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ClassesTuitionDress CodeScheduleSummerContactFacultyPerformancesRegistrationHomeMarilyn Gaston, Director Interlachen School of DanceOur Facility

LETTER FROM THE DIRECTOR

Thank you for your interest in our school! We hope this website will answer your questions and help you make a decision in choosing a dance school. Our Fall Class Schedule, Tuition and Policies and Application for Enrollment are available here to inform you fully.

NEW STUDENTS, please call the school for more details about correct class levels. Age limits should give you an idea about where to initially place a student, but class placement is ultimately at the discretion of the instructor and school director. Please don’t hesitate to call the school at 407 673-4775 if you have questions.

NEW CLASSES BEGIN AUGUST 7TH! See below for registration dates in July and August.

WHAT ABOUT TEACHING CREDENTIALS? We want you to know there is no national or state licensing or “certification” for dance teachers. Teacher organizations such as DEA (Dance Educators of America) and DMA (Dance Masters of America) are paid membership groups that have devised their own syllabi, and conduct their own short “seminar” teaching workshops, after which they award their own “teaching certificates.” Membership in these organizations is not equivalent to, or a substitute for, earning a four-year college degree (or a Master’s degree) in Dance, which requires graduation from an accredited university, nor does it indicate any prior experience as a professional dancer.

THE REFERENCE "DANCED PROFESSIONALLY" is today often misused; being “paid to dance” can mean anything from being a cheerleader for a sports team to having a true lifetime career as a member of a ballet company, or as a Broadway performer. Though both may be said to be “professional”, they are worlds apart!

WHY DO TUITION RATES DIFFER FROM SCHOOL TO SCHOOL? Our tuition rates reflect our commitment to quality: we keep our classes small (6 to 15), we hire only the most qualified, experienced faculty, and we support a high standard of excellence in all classes. We have suitable, well-designed facilities. We follow a syllabus closely allied to the most recognized teaching methods—Cecchetti, R.A.D., and Vaganova (in ballet). Even our youngest students enjoy a carefully prepared classroom structure especially suited to keep their interest level high and develop their potential. Though only a few students may aspire to a professional career in dance, we think your time and money should be spent acquiring the highest quality training available.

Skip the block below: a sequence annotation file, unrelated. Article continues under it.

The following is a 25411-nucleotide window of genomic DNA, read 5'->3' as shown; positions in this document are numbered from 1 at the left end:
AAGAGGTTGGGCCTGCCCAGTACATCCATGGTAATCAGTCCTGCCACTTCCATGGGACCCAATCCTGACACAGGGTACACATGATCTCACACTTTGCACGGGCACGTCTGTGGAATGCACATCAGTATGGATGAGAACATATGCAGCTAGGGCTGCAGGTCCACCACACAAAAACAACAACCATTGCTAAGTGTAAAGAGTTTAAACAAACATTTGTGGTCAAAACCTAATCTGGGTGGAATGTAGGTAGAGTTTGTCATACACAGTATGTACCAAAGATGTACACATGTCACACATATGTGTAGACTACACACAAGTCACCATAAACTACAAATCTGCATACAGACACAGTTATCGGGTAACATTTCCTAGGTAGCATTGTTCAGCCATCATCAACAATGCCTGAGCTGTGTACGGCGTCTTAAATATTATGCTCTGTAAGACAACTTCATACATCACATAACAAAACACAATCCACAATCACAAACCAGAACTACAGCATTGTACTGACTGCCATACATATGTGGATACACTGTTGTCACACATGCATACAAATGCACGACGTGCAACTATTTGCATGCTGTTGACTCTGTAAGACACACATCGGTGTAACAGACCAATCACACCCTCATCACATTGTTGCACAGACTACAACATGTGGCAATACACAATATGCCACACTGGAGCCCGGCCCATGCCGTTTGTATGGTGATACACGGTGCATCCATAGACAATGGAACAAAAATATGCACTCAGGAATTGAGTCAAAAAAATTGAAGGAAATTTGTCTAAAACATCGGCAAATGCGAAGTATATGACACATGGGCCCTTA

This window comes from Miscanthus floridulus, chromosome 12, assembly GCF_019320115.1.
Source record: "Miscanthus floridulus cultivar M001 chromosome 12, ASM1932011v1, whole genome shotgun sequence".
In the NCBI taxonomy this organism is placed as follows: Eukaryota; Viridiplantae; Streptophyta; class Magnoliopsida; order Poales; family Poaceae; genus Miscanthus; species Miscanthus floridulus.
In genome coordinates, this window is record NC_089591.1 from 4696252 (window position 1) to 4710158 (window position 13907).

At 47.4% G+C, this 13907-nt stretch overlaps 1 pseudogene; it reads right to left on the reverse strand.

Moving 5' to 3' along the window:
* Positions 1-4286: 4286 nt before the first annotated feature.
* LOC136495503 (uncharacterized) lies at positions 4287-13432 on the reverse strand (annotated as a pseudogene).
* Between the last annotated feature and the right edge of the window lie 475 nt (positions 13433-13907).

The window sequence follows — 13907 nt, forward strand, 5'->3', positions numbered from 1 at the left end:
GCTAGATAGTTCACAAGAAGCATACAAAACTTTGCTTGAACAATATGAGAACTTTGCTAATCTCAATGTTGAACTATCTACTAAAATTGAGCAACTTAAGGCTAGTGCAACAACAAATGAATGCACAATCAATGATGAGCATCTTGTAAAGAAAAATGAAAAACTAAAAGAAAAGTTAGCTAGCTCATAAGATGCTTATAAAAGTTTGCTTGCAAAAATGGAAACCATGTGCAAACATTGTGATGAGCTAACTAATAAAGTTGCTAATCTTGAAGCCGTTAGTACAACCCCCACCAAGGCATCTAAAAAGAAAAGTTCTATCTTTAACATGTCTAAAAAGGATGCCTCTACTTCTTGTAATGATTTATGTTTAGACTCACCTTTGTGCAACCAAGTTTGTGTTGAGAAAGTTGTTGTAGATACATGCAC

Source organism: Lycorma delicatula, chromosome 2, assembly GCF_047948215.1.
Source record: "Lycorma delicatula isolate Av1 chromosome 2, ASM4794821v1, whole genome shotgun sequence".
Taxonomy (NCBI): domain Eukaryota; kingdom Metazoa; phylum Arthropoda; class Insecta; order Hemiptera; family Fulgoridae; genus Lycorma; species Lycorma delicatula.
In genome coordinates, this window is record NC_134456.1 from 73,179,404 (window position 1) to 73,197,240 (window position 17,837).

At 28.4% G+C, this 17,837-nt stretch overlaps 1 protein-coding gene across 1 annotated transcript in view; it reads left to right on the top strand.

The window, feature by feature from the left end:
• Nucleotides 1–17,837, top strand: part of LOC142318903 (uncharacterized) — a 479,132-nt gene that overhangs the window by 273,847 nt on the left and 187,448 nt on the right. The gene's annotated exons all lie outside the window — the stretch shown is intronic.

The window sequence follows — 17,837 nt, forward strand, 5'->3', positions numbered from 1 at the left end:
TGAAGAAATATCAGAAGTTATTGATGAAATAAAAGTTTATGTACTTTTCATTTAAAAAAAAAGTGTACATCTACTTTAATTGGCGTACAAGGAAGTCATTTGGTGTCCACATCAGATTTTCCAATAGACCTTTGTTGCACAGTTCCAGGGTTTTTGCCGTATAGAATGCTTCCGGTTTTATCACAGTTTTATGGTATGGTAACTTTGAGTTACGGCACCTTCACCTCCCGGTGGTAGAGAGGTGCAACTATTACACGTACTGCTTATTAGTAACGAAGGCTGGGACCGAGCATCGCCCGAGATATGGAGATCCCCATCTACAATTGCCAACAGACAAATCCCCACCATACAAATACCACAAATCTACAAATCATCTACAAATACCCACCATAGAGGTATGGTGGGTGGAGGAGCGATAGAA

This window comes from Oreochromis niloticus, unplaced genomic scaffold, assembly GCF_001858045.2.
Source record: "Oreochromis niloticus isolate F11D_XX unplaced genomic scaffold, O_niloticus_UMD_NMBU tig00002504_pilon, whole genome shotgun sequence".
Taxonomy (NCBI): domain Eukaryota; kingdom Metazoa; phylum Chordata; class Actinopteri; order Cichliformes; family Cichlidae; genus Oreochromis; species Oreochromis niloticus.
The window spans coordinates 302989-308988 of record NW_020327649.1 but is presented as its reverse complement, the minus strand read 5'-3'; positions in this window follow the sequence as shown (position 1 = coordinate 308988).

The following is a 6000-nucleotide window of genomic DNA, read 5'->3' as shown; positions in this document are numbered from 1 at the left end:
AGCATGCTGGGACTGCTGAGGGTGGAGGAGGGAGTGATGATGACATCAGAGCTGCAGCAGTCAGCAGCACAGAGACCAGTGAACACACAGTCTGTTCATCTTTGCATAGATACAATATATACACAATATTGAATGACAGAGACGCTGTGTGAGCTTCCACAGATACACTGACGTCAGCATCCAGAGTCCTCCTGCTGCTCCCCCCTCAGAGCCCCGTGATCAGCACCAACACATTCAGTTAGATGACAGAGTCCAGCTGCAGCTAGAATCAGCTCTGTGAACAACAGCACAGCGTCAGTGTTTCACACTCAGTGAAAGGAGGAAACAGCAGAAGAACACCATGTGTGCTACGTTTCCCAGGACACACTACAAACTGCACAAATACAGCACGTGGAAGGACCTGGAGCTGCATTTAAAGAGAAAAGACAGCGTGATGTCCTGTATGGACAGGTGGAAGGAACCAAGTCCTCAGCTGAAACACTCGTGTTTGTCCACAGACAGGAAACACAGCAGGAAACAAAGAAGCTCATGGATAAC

WHY IS THERE A MINIMUM ENROLLMENT PERIOD AT INTERLACHEN DANCE FOR PRE-SCHOOL CLASSES (5 MONTHS) WITH NO REFUNDS? Our youngest students thrive on consistency! If their learning is interrupted by frequent absences or they are allowed to “jump” from one activity to another without ever attaining a grasp of one skill, they gain little or nothing from the experience. Your dance experience should be productive and meaningful, and this means giving us enough time to fully explore your child’s potential during a complete semester. We want to ensure that your class choice remains on the schedule and does not drop below the minimum number needed, which might necessitate canceling the class at mid-semester, or combining it with another class on a different day.

WHAT ABOUT "COMPETITIONS"? We don’t participate in them, period. “Competition” schools with “dance teams” make quite a profit from selling costumes, receiving “kickbacks” on competition registration fees, and using “private lessons” to teach competition solos. Often, participating in the “team” becomes a social, not a learning, event, and is dependent upon who can pay—rather than who has earned the right to be a part of the group through talent and achievement. Dance is a performing art—not a competition sport! We believe that dance students should not be spending as much (or more) money on costumes and competition fees as they do on tuition; teachers should not be spending valuable class time rehearsing “routines” for competitions instead of teaching actual technique—the latter is a process that includes learning detailed terminology and perfecting the practice of many singular skills (turns, jumps, etc.), with great care and precision before they are allowed to perform them. These are the skills required in a professional (or college) dance audition. Participation in one or two performances a year is sufficient for any student until they reach a true pre-professional level. We live in an era of “instant gratification” as opposed to the solid values of persistence, dedication and perseverance. True learning is a slow, careful process that happens only over a reasonable period of time.

WON'T YOU JOIN US THIS AUGUST 7TH FOR THE BEGINNING OF OUR NEW CLASS SESSION? We hold OPEN HOUSE and in-person registration every Sat. in July from 9:30 to 11 a.m. and late registration on Sun. Aug. 6 from 2:00 to 5:00 p.m. our location at 1443 S. Orlando Ave. in Maitland (across from Park Maitland School and The Enzian). Please visit us then!

Marilyn Gaston, Director